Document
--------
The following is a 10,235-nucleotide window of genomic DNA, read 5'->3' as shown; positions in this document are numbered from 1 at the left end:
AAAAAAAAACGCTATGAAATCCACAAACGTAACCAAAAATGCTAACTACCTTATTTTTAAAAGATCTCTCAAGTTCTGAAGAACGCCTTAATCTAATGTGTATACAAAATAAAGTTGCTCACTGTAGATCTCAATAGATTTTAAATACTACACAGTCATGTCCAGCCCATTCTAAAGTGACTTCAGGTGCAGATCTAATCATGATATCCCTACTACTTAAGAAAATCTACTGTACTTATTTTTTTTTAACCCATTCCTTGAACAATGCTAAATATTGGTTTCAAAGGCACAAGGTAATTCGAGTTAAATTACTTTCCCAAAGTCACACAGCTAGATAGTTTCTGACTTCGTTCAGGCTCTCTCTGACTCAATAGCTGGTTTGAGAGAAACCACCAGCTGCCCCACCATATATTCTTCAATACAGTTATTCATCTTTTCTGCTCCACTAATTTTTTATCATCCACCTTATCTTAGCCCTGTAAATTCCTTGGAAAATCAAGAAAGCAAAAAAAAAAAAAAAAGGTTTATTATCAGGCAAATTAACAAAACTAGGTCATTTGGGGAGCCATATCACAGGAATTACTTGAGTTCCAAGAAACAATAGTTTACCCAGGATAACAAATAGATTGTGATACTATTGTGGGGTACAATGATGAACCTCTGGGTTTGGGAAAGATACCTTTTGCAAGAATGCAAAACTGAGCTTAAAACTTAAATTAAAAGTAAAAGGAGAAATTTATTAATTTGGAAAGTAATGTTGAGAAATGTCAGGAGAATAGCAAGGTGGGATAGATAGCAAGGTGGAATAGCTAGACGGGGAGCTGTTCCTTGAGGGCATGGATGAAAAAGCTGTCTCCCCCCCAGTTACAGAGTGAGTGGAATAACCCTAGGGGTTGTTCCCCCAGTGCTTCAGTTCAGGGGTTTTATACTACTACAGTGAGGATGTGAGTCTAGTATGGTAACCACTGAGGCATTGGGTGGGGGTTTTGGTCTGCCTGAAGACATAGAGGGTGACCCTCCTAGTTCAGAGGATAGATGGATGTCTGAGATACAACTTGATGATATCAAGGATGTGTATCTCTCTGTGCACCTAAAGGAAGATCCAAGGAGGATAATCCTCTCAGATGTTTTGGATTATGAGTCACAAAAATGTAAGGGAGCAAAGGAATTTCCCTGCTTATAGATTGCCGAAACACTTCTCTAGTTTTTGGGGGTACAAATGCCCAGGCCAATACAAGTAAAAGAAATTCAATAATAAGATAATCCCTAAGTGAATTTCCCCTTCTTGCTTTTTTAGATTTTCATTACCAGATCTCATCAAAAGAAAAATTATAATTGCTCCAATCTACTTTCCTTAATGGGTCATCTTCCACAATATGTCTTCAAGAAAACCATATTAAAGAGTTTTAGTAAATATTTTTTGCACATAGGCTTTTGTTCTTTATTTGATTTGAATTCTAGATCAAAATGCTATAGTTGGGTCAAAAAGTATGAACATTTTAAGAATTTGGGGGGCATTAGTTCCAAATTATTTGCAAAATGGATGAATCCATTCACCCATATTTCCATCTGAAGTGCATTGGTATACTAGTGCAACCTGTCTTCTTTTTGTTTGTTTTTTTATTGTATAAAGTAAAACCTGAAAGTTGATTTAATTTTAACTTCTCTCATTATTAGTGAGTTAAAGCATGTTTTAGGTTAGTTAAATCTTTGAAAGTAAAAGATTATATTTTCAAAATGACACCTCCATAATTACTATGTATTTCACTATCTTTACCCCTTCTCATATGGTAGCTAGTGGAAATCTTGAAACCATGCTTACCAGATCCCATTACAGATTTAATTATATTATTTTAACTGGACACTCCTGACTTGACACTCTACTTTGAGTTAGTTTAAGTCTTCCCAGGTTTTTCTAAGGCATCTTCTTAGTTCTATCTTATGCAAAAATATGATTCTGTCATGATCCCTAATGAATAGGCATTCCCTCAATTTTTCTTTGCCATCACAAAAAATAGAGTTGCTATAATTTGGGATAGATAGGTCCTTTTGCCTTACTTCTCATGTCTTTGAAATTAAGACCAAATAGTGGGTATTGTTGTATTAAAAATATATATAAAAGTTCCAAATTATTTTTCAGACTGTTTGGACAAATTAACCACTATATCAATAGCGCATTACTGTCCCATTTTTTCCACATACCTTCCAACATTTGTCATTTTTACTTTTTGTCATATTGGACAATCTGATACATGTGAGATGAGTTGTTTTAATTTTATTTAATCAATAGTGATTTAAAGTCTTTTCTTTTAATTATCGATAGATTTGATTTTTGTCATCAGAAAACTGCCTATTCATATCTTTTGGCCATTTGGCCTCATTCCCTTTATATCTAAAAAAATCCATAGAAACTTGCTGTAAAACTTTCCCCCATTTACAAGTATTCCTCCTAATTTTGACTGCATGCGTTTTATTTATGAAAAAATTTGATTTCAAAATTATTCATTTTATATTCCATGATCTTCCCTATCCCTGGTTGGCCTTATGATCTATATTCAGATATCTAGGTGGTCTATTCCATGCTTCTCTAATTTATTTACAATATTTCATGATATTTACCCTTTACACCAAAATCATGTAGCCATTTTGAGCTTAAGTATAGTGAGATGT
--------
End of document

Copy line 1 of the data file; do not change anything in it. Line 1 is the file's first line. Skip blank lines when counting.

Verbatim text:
The following is a 10,235-nucleotide window of genomic DNA, read 5'->3' as shown; positions in this document are numbered from 1 at the left end: